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Saturday, January 31, 2009

I watched my favorite movie yesterday: The Lion King. Whenever someone asks me which one is my favorite, and I answer that way, they are a mixture of amused, surprised, or mocking. I don't know why. We do inherently respect animated films less, because they became tools for entertaining children. And there's nothing wrong with that, either. But there's nothing childish about The Lion King. This film is epic. The story, the characters, the music, the actors, and the rest make it likely worthy of a place in the 100 greatest American movies ever.
James Earl Jones--or should I say, "the magisterial James Earl Jones"--plays King Mufasa, king of Pride Rock, head of the animals, somewhere in Africa. And the character of Mufasa needed a weighty voice, because he is a weighty king. If you were to be ruled by a king, Mufasa is the king you want: supremely just, wise, fair, noble, and gracious. Like all good messiah stories, you want your hero's nobility to come from somewhere plausible, and the most plausible is the father. In my mind, the relationship between Mufasa and his son Simba is much like the relationship between Duke Leto Atreides (played on film by Jurgen Prochnow) and his son, Paul, in Frank Herbert's Dune. Both sons lose their fathers by treachery, and both sons revere their fathers (and rightly so). Both of them view their own triumph as a vindication of their fathers.
It's this father-son dynamic that takes The Lion King from a good film with humor and some great songs, to a great film, still amazing after 25 watches.
There's a moment in the film I won't ever forget. After Simba gets in trouble because he disobeyed his father, Mufasa takes Simba to an open field where they can discuss matters. Simba had followed Mufasa at some distance while they walked home in silence. Then, Mufasa calls Simba over in a commanding, angry voice. Simba mopes over to face his doom, and as he walks, he steps in a paw-print left by his father. Simba reacts to the sheer size of it, and in those moments, you can see him realize, "I am not as great as my father, either in size, or character." But you also see the desire to be exactly that.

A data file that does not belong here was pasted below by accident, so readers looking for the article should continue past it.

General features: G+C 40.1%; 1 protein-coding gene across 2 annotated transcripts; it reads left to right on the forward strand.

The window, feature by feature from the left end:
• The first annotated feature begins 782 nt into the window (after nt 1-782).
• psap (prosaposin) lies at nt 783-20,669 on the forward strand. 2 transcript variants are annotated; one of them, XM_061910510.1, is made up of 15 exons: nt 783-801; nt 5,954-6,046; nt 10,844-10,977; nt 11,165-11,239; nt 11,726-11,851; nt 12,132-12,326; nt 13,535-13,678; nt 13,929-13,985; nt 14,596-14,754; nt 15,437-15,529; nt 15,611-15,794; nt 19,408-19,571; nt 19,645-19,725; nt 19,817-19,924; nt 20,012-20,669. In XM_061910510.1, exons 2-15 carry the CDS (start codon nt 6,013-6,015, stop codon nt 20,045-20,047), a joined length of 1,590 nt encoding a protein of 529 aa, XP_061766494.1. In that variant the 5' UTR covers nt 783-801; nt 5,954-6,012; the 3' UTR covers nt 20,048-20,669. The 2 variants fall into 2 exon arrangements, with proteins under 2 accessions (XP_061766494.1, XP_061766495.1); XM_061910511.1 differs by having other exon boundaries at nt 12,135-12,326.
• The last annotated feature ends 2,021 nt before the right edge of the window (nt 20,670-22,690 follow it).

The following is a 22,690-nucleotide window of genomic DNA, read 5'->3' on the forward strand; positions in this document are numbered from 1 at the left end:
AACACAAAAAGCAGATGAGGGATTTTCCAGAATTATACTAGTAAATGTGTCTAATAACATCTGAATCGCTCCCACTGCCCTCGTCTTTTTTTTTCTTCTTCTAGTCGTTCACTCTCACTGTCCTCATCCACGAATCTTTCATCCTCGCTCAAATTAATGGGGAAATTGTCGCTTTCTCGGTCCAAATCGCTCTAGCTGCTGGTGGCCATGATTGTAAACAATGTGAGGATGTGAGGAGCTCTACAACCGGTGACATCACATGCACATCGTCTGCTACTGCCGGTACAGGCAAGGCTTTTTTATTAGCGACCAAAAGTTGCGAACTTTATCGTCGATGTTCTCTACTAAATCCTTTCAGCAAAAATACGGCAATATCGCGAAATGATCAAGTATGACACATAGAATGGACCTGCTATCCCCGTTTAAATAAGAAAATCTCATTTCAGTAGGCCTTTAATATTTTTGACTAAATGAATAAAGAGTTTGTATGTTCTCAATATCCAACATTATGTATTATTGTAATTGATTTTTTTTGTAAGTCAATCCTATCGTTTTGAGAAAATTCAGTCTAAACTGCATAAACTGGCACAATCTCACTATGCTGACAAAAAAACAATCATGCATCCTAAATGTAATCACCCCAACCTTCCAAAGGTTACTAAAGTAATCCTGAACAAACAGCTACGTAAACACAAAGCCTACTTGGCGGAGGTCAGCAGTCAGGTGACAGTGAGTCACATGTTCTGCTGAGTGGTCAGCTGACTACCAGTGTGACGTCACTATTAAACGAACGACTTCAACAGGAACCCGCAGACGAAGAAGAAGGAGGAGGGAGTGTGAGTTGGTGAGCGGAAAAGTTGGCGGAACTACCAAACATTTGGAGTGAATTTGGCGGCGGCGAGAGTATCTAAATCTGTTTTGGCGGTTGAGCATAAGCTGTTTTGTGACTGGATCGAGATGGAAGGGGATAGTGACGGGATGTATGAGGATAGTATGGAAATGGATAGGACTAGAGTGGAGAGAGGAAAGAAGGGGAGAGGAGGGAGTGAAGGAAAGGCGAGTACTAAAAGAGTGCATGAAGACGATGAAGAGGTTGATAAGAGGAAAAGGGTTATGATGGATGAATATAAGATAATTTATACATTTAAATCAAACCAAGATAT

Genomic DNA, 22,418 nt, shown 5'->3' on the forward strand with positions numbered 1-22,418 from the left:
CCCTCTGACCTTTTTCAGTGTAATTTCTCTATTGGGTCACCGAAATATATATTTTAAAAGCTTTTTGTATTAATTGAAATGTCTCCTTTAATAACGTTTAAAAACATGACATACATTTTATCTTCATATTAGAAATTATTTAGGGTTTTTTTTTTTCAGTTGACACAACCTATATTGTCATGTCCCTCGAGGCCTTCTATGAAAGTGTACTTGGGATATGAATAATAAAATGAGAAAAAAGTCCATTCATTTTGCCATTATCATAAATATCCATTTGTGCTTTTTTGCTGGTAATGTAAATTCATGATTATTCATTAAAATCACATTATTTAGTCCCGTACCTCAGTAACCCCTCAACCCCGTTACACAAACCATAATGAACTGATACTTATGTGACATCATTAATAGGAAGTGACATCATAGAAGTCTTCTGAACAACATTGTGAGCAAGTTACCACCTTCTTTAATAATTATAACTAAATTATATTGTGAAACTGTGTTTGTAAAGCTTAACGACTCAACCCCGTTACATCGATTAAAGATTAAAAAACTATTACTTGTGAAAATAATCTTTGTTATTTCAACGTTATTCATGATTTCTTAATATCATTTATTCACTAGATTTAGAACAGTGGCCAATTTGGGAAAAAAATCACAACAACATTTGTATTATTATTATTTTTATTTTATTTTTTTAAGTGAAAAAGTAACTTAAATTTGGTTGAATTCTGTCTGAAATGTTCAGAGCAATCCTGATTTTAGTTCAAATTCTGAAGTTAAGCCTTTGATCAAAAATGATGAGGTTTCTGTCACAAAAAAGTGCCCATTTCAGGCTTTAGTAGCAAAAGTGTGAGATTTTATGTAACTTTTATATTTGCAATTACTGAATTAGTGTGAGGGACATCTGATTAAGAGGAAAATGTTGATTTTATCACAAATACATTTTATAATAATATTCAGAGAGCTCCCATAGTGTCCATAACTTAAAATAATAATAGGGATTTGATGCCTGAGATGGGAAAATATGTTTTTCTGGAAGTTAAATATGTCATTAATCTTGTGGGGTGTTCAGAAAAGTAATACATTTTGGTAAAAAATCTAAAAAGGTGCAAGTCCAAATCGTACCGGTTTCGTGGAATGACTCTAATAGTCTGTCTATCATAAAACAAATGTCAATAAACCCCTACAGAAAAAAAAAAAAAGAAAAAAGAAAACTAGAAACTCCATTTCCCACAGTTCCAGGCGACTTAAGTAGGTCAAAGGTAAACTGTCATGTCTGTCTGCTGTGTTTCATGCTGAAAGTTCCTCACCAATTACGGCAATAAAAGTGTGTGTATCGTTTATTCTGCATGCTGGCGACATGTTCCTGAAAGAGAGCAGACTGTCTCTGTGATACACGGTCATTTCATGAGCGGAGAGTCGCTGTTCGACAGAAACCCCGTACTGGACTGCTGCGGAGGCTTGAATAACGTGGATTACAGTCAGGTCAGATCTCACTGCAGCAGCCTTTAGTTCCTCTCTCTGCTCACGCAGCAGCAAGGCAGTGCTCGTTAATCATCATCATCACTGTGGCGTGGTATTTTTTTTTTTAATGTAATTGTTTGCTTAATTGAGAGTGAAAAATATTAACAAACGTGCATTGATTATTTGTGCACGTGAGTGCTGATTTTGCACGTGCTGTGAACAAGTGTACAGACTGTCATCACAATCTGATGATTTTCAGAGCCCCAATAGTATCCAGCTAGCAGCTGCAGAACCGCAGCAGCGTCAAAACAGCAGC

Later in the film, the old wise baboon priest Rafiki has gone to find Simba to convince him to return as the king. By something of a ruse, he convinces Simba that his father Mufasa is still alive (spoiler alert). You can see the hope and longing in Simba as he chases Rafiki through the trees, hoping to be reunited with Mufasa. In that same scene, as Simba speaks with his father (!) we see Simba's pain as his father departs, leaving him chasing the cloud from whence his father spoke. He says, "Father! Don't leave me!" And I say to you, if you can't feel that pain, you're not alive. I resonate with all this, I think, because I lost my father when I was young. Like many, I didn't really know him, and I have a hyper-idealized picture of him. Simba and Paul Atreides do as well. I often attribute the best parts of myself to him, and I imagine him faced with the same moral choices, and doing as I want to do, because I figure he was the type of guy who'd do the right thing.
A final thought: When Simba takes his place as king, you see him slowly walking as his theme plays majestically. That scene defines this movie for me when I describe it as "epic." In short, this is still a vastly underappreciated work of art.

Friday, January 30, 2009

In honor of my birthday, here's a list of the top 5 pop songs which encourage or inspire me:

5. "I Still Haven't Found What I'm Looking For," U2. Deceptively titled, actually. Lots of answers right in the song.
4. "You Were There," Babyface. This is the song I'd dedicate to my close friends.
3. "Hanging By A Moment," Lifehouse. This song so perfectly describes what my Christian conversion was/is like, I don't even care what it's actually about.
2. "Conviction of the Heart," Kenny Loggins. This brilliant song talks about our connectedness to the Earth, and how everything, including spiritual things are interconnected.
1. "Creed," Rich Mullins. I foul things up. I am a sinner. Sometimes, I wonder whose side I'm really on. But make no mistake: I am a warrior, and when it all goes down, this is my battle-cry.

Thursday, January 29, 2009

Tomorrow's my birthday! I'm excited. Weirdly, though, that's not what's on my mind. I just got out of a seminary class where dating, relationships, and marriage were discussed. And those things are ALWAYS on my mind.
I'm that guy who will say that a song best expresses what I'm thinking and feeling. Frankly, it's most often a soul/R&B song. (Yes, I am the whitest dude ever, and no, I don't care) Anyway, this song is one I want to play for my future wife, whoever and wherever she is. I remember the band called Caedmon's Call doing a song called, "Love Is Different" or some such, about how love songs don't really get it across. Well, as a full-blown member of the "I Love Derek Webb, But Think he's Obscenely Overrated" Club, I politely tell him and the other members of the band to can it for a sec. I love love songs, and I will continue to love them, no matter how holy and sanctified I may become. I maintain that love songs are the easiest to write, and I praise God for that.